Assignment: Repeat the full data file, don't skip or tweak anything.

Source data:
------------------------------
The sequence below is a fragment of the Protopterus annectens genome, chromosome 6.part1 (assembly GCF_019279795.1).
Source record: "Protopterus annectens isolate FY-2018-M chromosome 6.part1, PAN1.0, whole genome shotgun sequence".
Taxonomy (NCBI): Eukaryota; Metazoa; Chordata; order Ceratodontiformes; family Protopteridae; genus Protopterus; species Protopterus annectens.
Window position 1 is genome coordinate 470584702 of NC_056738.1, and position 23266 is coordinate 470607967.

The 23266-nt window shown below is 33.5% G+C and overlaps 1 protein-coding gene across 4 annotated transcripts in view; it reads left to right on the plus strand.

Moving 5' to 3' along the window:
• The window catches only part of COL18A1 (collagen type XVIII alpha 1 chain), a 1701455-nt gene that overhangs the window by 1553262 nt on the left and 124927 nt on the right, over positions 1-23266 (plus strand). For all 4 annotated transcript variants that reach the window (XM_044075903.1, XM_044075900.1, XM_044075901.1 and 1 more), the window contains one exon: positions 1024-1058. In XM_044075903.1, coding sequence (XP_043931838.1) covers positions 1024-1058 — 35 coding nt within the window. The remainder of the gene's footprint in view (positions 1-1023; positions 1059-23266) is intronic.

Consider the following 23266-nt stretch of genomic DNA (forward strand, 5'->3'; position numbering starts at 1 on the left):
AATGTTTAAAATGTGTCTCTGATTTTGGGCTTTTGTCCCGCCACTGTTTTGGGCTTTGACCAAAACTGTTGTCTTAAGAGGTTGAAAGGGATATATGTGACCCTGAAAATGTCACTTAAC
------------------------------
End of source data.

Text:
The sequence below is a fragment of the Protopterus annectens genome, chromosome 6.part1 (assembly GCF_019279795.1).
Source record: "Protopterus annectens isolate FY-2018-M chromosome 6.part1, PAN1.0, whole genome shotgun sequence".
Taxonomy (NCBI): Eukaryota; Metazoa; Chordata; order Ceratodontiformes; family Protopteridae; genus Protopterus; species Protopterus annectens.
Window position 1 is genome coordinate 470584702 of NC_056738.1, and position 23266 is coordinate 470607967.

The 23266-nt window shown below is 33.5% G+C and overlaps 1 protein-coding gene across 4 annotated transcripts in view; it reads left to right on the plus strand.

Moving 5' to 3' along the window:
• The window catches only part of COL18A1 (collagen type XVIII alpha 1 chain), a 1701455-nt gene that overhangs the window by 1553262 nt on the left and 124927 nt on the right, over positions 1-23266 (plus strand). For all 4 annotated transcript variants that reach the window (XM_044075903.1, XM_044075900.1, XM_044075901.1 and 1 more), the window contains one exon: positions 1024-1058. In XM_044075903.1, coding sequence (XP_043931838.1) covers positions 1024-1058 — 35 coding nt within the window. The remainder of the gene's footprint in view (positions 1-1023; positions 1059-23266) is intronic.

Consider the following 23266-nt stretch of genomic DNA (forward strand, 5'->3'; position numbering starts at 1 on the left):
AATGTTTAAAATGTGTCTCTGATTTTGGGCTTTTGTCCCGCCACTGTTTTGGGCTTTGACCAAAACTGTTGTCTTAAGAGGTTGAAAGGGATATATGTGACCCTGAAAATGTCACTTAAC